CAPS has today criticised a big cat breeding centre, which claims to operate as a conservation charity, for carrying out a photo shoot which saw a well-known tattoo model pose inside the cheetah enclosure at the centre. The video of the photo shoot was released by the centre, The Wildlife Heritage Foundation, on its Facebook page and was accompanied by a shorter clip which saw the model, Lusy Logan, stroking a tiger’s face through the bars of its cage. A spokesperson for CAPS said the stunt was “both dangerous and irresponsible”.
The Kent-based Wildlife Heritage Foundation, which is financed by Paradise Wildlife Park zoo in Broxbourne, is not normally open to the public but offers paid-for “experiences” with the animals held there. The organisation states that its overriding objective is to “support conservation in-situ and ex-situ projects and to assist with endangered species breeding programmes” but this has been called into question by leading animal protection charities. Both the zoo and the breeding centre have been criticised in recent years. In November 2012, Paradise Wildlife Park came under fire for its programme of breeding white lions; animals which are inbred to perpetuate their unusual colouring. In addition to the breeding of white lions, the zoo rented out a young cub for people to handle during their visit to the zoo.
In 2013, it was revealed that white lions at both Paradise Wildlife Park and Wildlife Heritage Foundation originated from a South African lion breeder who offers “canned hunts” where lions bred in captivity can be shot and killed by visiting tourists.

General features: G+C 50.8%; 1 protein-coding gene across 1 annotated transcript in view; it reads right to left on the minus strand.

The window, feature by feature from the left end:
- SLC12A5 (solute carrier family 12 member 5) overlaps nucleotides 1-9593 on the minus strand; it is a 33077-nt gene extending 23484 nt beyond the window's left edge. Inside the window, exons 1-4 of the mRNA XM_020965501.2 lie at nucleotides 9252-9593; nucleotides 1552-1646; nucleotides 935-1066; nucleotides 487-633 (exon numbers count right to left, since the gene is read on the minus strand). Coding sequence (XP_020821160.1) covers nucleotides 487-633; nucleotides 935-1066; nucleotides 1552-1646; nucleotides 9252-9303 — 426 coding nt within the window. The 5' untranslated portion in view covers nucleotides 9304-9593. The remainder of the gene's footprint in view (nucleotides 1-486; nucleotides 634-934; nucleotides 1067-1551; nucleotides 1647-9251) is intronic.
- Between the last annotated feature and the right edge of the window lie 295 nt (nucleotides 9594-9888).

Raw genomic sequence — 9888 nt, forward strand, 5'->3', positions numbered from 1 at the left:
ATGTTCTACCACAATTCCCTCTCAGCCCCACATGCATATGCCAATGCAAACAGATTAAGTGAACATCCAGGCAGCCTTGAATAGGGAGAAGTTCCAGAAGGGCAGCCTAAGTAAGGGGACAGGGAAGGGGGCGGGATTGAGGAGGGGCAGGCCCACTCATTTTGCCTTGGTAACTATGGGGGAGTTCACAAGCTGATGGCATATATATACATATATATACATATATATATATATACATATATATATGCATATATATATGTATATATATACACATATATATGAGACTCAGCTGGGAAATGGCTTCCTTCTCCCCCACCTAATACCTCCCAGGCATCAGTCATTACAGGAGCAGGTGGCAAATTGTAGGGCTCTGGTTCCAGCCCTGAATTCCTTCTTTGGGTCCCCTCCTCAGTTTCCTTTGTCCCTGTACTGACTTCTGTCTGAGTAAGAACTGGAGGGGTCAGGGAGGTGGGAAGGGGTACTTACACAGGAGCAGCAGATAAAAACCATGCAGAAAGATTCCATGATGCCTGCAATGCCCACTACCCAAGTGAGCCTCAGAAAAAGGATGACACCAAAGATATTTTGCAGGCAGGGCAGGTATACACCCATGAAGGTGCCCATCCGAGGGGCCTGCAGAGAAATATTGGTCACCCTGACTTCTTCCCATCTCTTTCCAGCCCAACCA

The most recent photo shoot stunt has, once again, cast serious doubts over the operation of the two organisations. Said CAPS Director, Liz Tyson:
“We have long had concerns about the way in which animals are used by these two organisations to turn a profit, not to mention the apparent links with a canned hunting operation in South Africa. To find that the animals are now being rented out for photo shoots is shocking. Allowing close interactions between members of the public and dangerous wild animals is unethical, irresponsible and extremely dangerous”.
Last year, a zoo worker in Cumbria tragically lost her life after being attacked by a tiger and in the last few months, a trainer was mauled by a tiger at an Australian zoo. Another zoo worker nearly lost her arm when she put it into a tiger enclosure in the United States in October last year and in 2011, a cheetah mauled two men at Eagle Heights Zoo which, like the breeding centre, is also located in Kent.
Miss Tyson added:
“To call the continued use of animals in this way an accident waiting to happen is perhaps an understatement. We have numerous examples of people either deliberately or innocently coming into contact with wild animals with tragic results. It is time we all seriously question the keeping of these animals in captivity; not just for their sake, but for ours too”.